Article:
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Oestrogen levels in serum and urine of premenopausal women eating low and high amounts of meat.
Public Health Nutr 2014; 17(9):2087-93PH

Abstract

OBJECTIVE

Based on the hypothesis that high-meat diets may increase breast cancer risk through hormonal pathways, the present analysis compared oestrogens in serum and urine by meat-eating status.

DESIGN

Intervention with repeated measures.

SETTING

Two randomized soya trials (BEAN1 and BEAN2) among premenopausal healthy women.

SUBJECTS

BEAN1 participants completed seven unannounced 24 h dietary recalls and donated five blood and urine samples over 2 years. BEAN2 women provided seven recalls and three samples over 13 months. Serum samples were analysed for oestrone (E₁) and oestradiol (E₂) using RIA. Nine oestrogen metabolites were measured in urine by LC-MS. Semi-vegetarians included women who reported consuming <30 g of red meat, poultry and fish daily, and pescatarians those who reported consuming <20 g of meat/poultry but >10 g of fish daily. All other women were classified as non-vegetarians. We applied mixed models to compute least-square means by vegetarian status adjusted for potential confounders.

RESULTS

The mean age of the 272 participants was 41·9 (SD 4·5) years. Serum E₁ (85 v. 100 pg/ml, P = 0·04) and E₂ (140 v. 154 pg/ml, P = 0·04) levels were lower in the thirty-seven semi-vegetarians than in the 235 non-vegetarians. The sum of the nine urinary oestrogen metabolites (183 v. 200 pmol/mg creatinine, P = 0·27) and the proportions of individual oestrogens and pathways did not differ by meat-eating status. Restricting the models to the samples collected during the luteal phase strengthened the associations.

CONCLUSIONS

Given the limitations of the study, the lower levels of serum oestrogens in semi-vegetarians than non-vegetarians need confirmation in larger populations.

Authors+Show Affiliations

1University of Hawaii Cancer Center,701 Ilalo Street,Honolulu,HI 96813,USA.1University of Hawaii Cancer Center,701 Ilalo Street,Honolulu,HI 96813,USA.1University of Hawaii Cancer Center,701 Ilalo Street,Honolulu,HI 96813,USA.1University of Hawaii Cancer Center,701 Ilalo Street,Honolulu,HI 96813,USA.2University of Southern California,Los Angeles,CA,USA.1University of Hawaii Cancer Center,701 Ilalo Street,Honolulu,HI 96813,USA.

Pub Type(s)

Clinical Trial
Comparative Study
Journal Article
Randomized Controlled Trial
Research Support, N.I.H., Extramural
Research Support, Non-U.S. Gov't

Language

eng

PubMed ID

24050121

Citation

Harmon, Brook E., et al. "Oestrogen Levels in Serum and Urine of Premenopausal Women Eating Low and High Amounts of Meat." Public Health Nutrition, vol. 17, no. 9, 2014, pp. 2087-93.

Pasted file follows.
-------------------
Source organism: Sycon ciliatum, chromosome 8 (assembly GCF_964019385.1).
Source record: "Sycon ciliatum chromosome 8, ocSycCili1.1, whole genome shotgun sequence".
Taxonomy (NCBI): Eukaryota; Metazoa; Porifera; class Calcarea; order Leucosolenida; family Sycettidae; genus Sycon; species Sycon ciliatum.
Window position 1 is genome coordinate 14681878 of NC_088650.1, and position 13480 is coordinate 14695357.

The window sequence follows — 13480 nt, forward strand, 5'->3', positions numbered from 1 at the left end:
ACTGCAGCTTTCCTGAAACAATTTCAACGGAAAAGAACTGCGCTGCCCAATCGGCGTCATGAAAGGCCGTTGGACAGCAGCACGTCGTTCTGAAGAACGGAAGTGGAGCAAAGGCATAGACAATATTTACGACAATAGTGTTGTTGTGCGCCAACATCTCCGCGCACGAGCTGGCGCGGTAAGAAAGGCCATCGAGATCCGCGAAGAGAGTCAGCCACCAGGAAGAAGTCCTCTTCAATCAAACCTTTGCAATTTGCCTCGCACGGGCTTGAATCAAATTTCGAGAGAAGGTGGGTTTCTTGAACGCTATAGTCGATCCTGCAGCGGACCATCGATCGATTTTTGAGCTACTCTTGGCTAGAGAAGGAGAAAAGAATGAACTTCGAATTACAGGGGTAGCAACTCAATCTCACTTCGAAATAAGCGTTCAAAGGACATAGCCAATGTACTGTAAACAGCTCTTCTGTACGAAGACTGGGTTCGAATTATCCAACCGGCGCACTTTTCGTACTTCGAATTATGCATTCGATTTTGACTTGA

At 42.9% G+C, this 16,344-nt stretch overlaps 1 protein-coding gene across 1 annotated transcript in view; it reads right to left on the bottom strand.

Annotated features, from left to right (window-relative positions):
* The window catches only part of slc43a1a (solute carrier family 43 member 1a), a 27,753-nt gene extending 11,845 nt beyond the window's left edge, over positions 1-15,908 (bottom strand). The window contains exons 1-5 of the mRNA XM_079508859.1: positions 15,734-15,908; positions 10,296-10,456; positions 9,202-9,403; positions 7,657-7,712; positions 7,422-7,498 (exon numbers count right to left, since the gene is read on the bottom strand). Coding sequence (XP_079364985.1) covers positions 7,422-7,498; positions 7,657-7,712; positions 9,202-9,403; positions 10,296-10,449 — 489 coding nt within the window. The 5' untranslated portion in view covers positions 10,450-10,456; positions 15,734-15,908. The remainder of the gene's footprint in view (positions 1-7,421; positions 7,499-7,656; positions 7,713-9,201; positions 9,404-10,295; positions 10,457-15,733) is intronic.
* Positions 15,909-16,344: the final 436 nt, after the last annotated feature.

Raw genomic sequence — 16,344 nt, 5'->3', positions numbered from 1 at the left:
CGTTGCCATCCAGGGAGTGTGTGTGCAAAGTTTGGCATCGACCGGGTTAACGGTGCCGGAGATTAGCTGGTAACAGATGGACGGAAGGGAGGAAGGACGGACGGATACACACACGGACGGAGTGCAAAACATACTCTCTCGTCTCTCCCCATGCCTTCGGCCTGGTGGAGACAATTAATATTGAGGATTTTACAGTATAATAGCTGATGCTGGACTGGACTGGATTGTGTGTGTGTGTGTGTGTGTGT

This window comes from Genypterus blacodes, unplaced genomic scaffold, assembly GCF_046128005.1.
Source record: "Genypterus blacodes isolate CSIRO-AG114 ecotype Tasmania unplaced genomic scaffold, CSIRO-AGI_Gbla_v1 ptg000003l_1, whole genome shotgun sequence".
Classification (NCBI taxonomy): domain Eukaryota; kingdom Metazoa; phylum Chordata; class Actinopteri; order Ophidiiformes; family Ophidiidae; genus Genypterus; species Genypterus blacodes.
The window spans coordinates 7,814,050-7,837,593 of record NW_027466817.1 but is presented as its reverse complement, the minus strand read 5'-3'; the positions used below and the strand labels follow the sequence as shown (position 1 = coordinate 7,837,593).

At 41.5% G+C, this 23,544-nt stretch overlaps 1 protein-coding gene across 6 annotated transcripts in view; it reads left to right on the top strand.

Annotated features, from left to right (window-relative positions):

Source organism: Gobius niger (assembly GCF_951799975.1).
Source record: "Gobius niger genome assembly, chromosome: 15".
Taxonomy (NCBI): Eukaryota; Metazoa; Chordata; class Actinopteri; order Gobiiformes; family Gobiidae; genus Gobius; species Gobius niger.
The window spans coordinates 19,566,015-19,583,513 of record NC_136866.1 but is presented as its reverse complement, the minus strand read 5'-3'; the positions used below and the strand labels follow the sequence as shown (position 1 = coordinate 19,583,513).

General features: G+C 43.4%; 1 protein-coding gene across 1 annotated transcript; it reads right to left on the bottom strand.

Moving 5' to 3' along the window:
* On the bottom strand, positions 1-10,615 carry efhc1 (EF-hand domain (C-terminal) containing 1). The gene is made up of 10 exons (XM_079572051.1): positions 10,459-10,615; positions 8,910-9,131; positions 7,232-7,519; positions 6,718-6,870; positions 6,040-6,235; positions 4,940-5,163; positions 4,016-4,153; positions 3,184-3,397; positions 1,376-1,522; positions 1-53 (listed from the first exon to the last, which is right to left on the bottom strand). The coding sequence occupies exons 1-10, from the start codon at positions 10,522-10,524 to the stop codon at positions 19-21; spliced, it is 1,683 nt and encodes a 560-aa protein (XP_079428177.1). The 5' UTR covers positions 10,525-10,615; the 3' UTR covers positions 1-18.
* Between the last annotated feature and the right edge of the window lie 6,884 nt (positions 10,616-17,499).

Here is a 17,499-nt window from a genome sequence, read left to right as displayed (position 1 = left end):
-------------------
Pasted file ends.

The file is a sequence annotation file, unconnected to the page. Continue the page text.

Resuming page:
Harmon BE, Morimoto Y, Beckford F, et al. Oestrogen levels in serum and urine of premenopausal women eating low and high amounts of meat. Public Health Nutr. 2014;17(9):2087-93.
Harmon, B. E., Morimoto, Y., Beckford, F., Franke, A. A., Stanczyk, F. Z., & Maskarinec, G. (2014). Oestrogen levels in serum and urine of premenopausal women eating low and high amounts of meat. Public Health Nutrition, 17(9), pp. 2087-93. doi:10.1017/S1368980013002553.
Harmon BE, et al. Oestrogen Levels in Serum and Urine of Premenopausal Women Eating Low and High Amounts of Meat. Public Health Nutr. 2014;17(9):2087-93. PubMed PMID: 24050121.
* Article titles in AMA citation format should be in sentence-case
TY - JOUR T1 - Oestrogen levels in serum and urine of premenopausal women eating low and high amounts of meat. AU - Harmon,Brook E, AU - Morimoto,Yukiko, AU - Beckford,Fanchon, AU - Franke,Adrian A, AU - Stanczyk,Frank Z, AU - Maskarinec,Gertraud, Y1 - 2013/09/19/ PY - 2013/9/21/entrez PY - 2013/9/21/pubmed PY - 2015/6/3/medline SP - 2087 EP - 93 JF - Public health nutrition JO - Public Health Nutr VL - 17 IS - 9 N2 - OBJECTIVE: Based on the hypothesis that high-meat diets may increase breast cancer risk through hormonal pathways, the present analysis compared oestrogens in serum and urine by meat-eating status. DESIGN: Intervention with repeated measures. SETTING: Two randomized soya trials (BEAN1 and BEAN2) among premenopausal healthy women. SUBJECTS: BEAN1 participants completed seven unannounced 24 h dietary recalls and donated five blood and urine samples over 2 years. BEAN2 women provided seven recalls and three samples over 13 months. Serum samples were analysed for oestrone (E₁) and oestradiol (E₂) using RIA. Nine oestrogen metabolites were measured in urine by LC-MS. Semi-vegetarians included women who reported consuming <30 g of red meat, poultry and fish daily, and pescatarians those who reported consuming <20 g of meat/poultry but >10 g of fish daily. All other women were classified as non-vegetarians. We applied mixed models to compute least-square means by vegetarian status adjusted for potential confounders. RESULTS: The mean age of the 272 participants was 41·9 (SD 4·5) years. Serum E₁ (85 v. 100 pg/ml, P = 0·04) and E₂ (140 v. 154 pg/ml, P = 0·04) levels were lower in the thirty-seven semi-vegetarians than in the 235 non-vegetarians. The sum of the nine urinary oestrogen metabolites (183 v. 200 pmol/mg creatinine, P = 0·27) and the proportions of individual oestrogens and pathways did not differ by meat-eating status. Restricting the models to the samples collected during the luteal phase strengthened the associations. CONCLUSIONS: Given the limitations of the study, the lower levels of serum oestrogens in semi-vegetarians than non-vegetarians need confirmation in larger populations. SN - 1475-2727 UR - https://www.unboundmedicine.com/medline/citation/24050121/full_citation L2 - https://www.cambridge.org/core/product/identifier/S1368980013002553/type/journal_article DB - PRIME DP - Unbound Medicine ER -